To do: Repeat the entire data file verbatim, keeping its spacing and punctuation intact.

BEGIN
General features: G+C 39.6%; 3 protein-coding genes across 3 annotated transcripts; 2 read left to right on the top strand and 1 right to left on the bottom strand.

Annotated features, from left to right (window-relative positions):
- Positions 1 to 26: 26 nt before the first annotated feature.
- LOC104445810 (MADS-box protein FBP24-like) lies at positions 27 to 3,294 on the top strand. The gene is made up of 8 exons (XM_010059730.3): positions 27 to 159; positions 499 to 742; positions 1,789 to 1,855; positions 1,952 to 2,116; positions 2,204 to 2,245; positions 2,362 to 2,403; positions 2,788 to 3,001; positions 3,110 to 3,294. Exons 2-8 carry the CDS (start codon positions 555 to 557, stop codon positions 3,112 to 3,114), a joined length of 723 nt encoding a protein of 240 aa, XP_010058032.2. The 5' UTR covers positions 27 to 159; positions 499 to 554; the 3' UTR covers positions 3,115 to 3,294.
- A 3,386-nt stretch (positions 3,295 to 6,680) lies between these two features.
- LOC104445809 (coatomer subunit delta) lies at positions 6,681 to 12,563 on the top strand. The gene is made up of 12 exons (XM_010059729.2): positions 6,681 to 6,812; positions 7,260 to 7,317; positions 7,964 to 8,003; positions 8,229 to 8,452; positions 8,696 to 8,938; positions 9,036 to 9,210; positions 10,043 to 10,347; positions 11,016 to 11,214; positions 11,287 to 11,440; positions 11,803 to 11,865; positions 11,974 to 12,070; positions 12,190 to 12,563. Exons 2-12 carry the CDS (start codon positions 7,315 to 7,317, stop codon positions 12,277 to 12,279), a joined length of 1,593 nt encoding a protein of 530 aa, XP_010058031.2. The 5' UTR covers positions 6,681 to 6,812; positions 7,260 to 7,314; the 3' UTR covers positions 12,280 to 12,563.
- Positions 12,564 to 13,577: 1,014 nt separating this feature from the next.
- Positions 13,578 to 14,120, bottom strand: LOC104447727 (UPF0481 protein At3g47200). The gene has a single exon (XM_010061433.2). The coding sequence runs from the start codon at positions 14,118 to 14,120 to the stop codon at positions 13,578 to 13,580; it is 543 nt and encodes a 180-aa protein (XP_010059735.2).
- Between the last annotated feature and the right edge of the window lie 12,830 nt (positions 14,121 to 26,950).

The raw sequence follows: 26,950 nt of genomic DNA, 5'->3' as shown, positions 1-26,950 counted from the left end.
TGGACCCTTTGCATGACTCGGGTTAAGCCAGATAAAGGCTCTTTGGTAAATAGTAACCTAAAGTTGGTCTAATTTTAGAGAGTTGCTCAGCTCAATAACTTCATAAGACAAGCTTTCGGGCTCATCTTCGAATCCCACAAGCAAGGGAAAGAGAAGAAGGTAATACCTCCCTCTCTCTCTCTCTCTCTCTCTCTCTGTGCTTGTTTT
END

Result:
General features: G+C 39.6%; 3 protein-coding genes across 3 annotated transcripts; 2 read left to right on the top strand and 1 right to left on the bottom strand.

Annotated features, from left to right (window-relative positions):
- Positions 1 to 26: 26 nt before the first annotated feature.
- LOC104445810 (MADS-box protein FBP24-like) lies at positions 27 to 3,294 on the top strand. The gene is made up of 8 exons (XM_010059730.3): positions 27 to 159; positions 499 to 742; positions 1,789 to 1,855; positions 1,952 to 2,116; positions 2,204 to 2,245; positions 2,362 to 2,403; positions 2,788 to 3,001; positions 3,110 to 3,294. Exons 2-8 carry the CDS (start codon positions 555 to 557, stop codon positions 3,112 to 3,114), a joined length of 723 nt encoding a protein of 240 aa, XP_010058032.2. The 5' UTR covers positions 27 to 159; positions 499 to 554; the 3' UTR covers positions 3,115 to 3,294.
- A 3,386-nt stretch (positions 3,295 to 6,680) lies between these two features.
- LOC104445809 (coatomer subunit delta) lies at positions 6,681 to 12,563 on the top strand. The gene is made up of 12 exons (XM_010059729.2): positions 6,681 to 6,812; positions 7,260 to 7,317; positions 7,964 to 8,003; positions 8,229 to 8,452; positions 8,696 to 8,938; positions 9,036 to 9,210; positions 10,043 to 10,347; positions 11,016 to 11,214; positions 11,287 to 11,440; positions 11,803 to 11,865; positions 11,974 to 12,070; positions 12,190 to 12,563. Exons 2-12 carry the CDS (start codon positions 7,315 to 7,317, stop codon positions 12,277 to 12,279), a joined length of 1,593 nt encoding a protein of 530 aa, XP_010058031.2. The 5' UTR covers positions 6,681 to 6,812; positions 7,260 to 7,314; the 3' UTR covers positions 12,280 to 12,563.
- Positions 12,564 to 13,577: 1,014 nt separating this feature from the next.
- Positions 13,578 to 14,120, bottom strand: LOC104447727 (UPF0481 protein At3g47200). The gene has a single exon (XM_010061433.2). The coding sequence runs from the start codon at positions 14,118 to 14,120 to the stop codon at positions 13,578 to 13,580; it is 543 nt and encodes a 180-aa protein (XP_010059735.2).
- Between the last annotated feature and the right edge of the window lie 12,830 nt (positions 14,121 to 26,950).

The raw sequence follows: 26,950 nt of genomic DNA, 5'->3' as shown, positions 1-26,950 counted from the left end.
TGGACCCTTTGCATGACTCGGGTTAAGCCAGATAAAGGCTCTTTGGTAAATAGTAACCTAAAGTTGGTCTAATTTTAGAGAGTTGCTCAGCTCAATAACTTCATAAGACAAGCTTTCGGGCTCATCTTCGAATCCCACAAGCAAGGGAAAGAGAAGAAGGTAATACCTCCCTCTCTCTCTCTCTCTCTCTCTCTCTGTGCTTGTTTT